Environmental impacts of coal power: wastes generated
Waste created by a typical coal plant includes more than 125,000 tons of ash and 193,000 tons of sludge from the smokestack scrubber each year. Nationally, at least 42 percent of coal combustion waste ponds and landfills are unlined.
Toxic substances in the waste—including arsenic, mercury, chromium, and cadmium—can contaminate drinking water supplies and damage vital human organs and the nervous system.
One study found that one out of every 100 children who drink groundwater contaminated with arsenic from coal power plant wastes were at risk of developing cancer. Ecosystems have also been damaged—sometimes severely or permanently—by the disposal of coal plant waste.
Cooling water discharge
In coal power plants with once-through cooling systems, once the 70 to 180 billion gallons of water have cycled through the power plant (for a typical 600-megawatt plant), they are released back into the lake, river, or ocean. This water is hotter (by up to 20-25° F) than the water that receives it, creating "thermal pollution" that can decrease fertility and increase heart rates in fish.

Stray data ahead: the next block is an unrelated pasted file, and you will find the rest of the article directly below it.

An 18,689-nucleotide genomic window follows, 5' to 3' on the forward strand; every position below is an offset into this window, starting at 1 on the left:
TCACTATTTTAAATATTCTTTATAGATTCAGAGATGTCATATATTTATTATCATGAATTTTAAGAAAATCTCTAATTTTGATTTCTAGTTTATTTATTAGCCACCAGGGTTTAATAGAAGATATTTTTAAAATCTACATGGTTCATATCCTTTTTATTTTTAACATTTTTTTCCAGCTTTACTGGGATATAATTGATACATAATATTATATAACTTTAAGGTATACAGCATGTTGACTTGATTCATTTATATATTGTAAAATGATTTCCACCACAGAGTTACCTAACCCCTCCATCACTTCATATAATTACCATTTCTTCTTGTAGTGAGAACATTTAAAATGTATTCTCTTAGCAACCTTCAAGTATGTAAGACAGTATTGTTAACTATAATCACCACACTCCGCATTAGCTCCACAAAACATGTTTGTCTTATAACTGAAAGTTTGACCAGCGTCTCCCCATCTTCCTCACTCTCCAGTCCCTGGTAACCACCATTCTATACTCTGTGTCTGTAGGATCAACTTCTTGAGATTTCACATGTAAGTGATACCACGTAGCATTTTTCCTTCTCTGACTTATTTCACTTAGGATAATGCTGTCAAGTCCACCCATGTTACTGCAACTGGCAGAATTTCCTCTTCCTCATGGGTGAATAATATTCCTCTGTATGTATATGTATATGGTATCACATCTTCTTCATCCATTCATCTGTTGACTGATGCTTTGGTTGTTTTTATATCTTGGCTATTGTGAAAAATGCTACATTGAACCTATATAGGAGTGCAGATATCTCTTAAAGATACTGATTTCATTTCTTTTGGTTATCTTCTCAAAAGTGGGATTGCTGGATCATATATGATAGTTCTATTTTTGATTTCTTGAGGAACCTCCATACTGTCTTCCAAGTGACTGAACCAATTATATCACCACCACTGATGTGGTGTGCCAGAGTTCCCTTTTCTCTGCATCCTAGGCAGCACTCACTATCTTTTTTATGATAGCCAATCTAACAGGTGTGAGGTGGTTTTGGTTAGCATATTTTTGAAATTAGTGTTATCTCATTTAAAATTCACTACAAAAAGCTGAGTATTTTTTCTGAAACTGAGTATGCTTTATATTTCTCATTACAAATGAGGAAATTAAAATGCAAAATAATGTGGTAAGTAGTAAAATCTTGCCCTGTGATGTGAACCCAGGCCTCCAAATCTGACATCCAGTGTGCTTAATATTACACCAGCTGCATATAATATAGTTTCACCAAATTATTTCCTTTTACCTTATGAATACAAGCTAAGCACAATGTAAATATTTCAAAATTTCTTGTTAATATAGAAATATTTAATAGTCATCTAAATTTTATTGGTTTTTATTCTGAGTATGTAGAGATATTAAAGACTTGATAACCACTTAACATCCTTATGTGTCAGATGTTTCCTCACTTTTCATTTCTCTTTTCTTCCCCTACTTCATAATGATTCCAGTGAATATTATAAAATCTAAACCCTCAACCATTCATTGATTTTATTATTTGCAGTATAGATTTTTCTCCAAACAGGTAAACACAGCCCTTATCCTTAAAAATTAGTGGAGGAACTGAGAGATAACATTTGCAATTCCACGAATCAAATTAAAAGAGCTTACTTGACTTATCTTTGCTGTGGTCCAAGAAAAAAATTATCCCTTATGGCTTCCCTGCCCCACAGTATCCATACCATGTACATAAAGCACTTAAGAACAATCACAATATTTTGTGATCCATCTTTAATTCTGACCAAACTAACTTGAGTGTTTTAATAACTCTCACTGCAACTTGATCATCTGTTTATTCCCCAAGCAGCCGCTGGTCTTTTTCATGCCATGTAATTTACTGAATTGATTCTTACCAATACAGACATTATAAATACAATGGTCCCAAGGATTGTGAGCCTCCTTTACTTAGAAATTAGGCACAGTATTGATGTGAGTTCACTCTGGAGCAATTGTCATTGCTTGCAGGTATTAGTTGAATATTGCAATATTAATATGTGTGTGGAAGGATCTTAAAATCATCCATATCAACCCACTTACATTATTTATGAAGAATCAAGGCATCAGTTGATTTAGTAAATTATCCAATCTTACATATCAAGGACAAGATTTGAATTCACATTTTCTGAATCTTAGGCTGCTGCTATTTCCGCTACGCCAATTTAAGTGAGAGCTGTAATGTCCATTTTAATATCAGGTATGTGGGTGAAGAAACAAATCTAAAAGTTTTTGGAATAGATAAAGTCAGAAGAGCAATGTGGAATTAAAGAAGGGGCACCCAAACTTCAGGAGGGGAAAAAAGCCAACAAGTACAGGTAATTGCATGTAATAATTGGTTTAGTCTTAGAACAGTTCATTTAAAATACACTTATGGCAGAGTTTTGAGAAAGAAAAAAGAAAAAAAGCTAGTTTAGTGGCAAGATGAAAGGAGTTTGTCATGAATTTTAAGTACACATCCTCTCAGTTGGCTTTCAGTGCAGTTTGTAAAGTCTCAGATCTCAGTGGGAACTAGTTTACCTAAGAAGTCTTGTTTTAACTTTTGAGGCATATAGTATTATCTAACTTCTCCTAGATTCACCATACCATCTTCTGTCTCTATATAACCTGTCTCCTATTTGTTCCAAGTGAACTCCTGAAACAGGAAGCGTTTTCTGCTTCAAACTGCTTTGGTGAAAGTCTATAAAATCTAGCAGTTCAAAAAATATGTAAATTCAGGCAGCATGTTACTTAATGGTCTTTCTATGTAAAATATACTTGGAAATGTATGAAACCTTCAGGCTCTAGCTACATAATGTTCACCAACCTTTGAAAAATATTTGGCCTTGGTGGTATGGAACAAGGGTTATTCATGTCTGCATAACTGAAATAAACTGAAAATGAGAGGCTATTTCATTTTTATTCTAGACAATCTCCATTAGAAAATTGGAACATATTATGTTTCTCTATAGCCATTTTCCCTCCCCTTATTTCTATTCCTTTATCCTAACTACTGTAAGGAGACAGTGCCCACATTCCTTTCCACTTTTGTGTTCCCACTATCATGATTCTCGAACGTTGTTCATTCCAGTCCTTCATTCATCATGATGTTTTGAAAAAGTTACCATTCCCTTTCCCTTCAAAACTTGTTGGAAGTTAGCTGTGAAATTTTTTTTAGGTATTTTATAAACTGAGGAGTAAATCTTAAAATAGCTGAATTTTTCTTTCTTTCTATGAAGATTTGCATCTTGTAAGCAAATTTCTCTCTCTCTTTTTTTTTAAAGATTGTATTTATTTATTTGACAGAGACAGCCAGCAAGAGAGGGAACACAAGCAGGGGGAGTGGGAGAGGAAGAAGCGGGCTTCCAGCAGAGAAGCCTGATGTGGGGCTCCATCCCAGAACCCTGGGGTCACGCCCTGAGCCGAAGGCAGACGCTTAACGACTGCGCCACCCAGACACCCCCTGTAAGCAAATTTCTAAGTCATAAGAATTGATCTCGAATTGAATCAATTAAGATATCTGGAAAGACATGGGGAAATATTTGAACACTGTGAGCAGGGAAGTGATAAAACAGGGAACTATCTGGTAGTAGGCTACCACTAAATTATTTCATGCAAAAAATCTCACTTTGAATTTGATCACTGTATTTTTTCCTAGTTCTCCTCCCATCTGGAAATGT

Typically, coal power plants also add chlorine or other toxic chemicals to their cooling water to decrease algae growth. These chemicals are also discharged back into the environment.
Much of the heat produced from burning coal is wasted. A typical coal power plant uses only 33-35 percent of the coal's heat to produce electricity. The majority of the heat is released into the atmosphere or absorbed by the cooling water.
Learn More about Our Coal Use
In-Depth Analysis and Reports
- Ripe for Retirement: The Case for Closing America's Costliest Coal Plants (2012)
- A Risky Proposition: The Financial Hazards of New Investments in Coal Plants (2011)
- Burning Coal, Burning Cash: Ranking the States that Import the Most Coal (2010)
- Coal Power in a Warming World: Investing in Carbon Capture and Storage (2008)